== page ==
Tuesday, August 31, 2010
Ads that I like: # 113
Time for a history lesson!
On May 16, 1985 Mikhail Gorbachev announced a Decree of the Presidium of the Supreme Soviet of the USSR titled On Greater Efforts to Combat Drunkenness and Alcoholism and to Eradicate Moonshine. During 1985–87 Gorbachev carried out an anti-alcohol campaign with partial prohibition, colloquially known as the "dry law". Prices of vodka, wine and beer were radically increased, and liquor sales were heavily restricted in both amount and time of day. People who were caught drunk at work or in public were prosecuted. Drinking on long-distance trains and in public places was banned. Scenes depicting alcohol consumption were removed from films. Advertisements like these abounded. Hilariously (in the context of Soviet humour), people started calling Gorbachev "Mineral Water Secretary" instead of General Secretary.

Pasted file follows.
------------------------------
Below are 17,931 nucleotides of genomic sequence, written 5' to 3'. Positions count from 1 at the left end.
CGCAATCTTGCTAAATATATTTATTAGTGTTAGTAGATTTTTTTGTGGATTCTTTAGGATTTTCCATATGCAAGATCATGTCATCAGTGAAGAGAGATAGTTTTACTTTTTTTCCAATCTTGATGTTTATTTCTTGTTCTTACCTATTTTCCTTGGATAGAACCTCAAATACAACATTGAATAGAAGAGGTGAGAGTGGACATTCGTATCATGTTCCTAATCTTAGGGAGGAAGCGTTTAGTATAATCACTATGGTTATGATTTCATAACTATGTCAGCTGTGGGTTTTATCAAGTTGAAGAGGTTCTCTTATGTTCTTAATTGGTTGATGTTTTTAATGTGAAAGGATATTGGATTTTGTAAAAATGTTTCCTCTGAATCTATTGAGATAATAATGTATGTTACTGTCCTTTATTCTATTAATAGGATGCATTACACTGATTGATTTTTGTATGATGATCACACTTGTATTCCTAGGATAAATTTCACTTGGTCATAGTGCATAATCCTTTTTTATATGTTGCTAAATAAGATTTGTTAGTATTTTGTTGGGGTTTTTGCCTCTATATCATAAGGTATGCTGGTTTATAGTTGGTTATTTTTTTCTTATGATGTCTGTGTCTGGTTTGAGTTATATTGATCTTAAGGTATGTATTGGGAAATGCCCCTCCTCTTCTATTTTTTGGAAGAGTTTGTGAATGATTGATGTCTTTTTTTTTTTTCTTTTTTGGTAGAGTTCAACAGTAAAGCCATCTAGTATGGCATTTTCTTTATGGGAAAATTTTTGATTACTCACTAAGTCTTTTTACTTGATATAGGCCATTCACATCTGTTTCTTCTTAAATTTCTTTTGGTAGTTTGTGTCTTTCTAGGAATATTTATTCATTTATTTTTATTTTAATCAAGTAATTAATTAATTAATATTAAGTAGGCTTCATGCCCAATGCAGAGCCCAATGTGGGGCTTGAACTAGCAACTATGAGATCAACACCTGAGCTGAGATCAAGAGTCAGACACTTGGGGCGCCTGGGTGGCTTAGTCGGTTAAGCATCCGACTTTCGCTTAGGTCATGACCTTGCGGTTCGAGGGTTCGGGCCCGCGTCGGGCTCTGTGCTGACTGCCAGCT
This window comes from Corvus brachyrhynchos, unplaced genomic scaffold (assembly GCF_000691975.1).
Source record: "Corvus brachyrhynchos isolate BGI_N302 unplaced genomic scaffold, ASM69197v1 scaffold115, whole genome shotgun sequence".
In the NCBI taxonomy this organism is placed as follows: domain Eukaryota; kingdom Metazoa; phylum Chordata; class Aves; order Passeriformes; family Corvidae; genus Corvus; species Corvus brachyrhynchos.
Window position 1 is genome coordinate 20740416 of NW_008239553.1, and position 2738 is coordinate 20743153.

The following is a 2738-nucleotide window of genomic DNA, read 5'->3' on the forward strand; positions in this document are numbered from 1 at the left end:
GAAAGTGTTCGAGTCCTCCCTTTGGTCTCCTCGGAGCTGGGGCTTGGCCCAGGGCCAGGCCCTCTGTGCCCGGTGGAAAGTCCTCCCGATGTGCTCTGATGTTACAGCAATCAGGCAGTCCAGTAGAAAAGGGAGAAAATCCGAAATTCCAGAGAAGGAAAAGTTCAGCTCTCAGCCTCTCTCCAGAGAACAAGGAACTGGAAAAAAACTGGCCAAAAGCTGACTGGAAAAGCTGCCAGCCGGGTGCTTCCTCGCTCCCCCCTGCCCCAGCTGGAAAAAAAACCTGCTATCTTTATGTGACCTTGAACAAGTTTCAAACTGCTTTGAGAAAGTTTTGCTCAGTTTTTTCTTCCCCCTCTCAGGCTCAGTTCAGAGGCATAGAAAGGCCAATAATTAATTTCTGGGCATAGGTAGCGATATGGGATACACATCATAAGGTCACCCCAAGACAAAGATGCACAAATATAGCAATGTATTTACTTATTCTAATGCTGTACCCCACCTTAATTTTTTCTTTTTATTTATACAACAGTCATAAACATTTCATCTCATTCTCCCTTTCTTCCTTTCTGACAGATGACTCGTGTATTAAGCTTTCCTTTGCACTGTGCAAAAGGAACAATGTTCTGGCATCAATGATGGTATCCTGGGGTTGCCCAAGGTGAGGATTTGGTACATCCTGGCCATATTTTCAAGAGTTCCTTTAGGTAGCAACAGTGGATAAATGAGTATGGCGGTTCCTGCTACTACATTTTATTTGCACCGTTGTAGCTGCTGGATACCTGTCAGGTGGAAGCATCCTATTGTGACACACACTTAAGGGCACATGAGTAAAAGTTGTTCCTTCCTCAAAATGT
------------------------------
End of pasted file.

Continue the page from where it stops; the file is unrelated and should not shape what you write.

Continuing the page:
Statistically speaking, the reform had effect on alcohol abuse in the country. There was a significant decrease in criminality, and rise in life expectancy, but economically it damaged the State budget after much alcohol production migrated to the black market economy. Suffice to say, it did not endear Gorbachev to the masses, and is not unrelated to his poor showings in post-Soviet elections.
One Russian drinking. Two Russians fighting. Three Russians in revolution!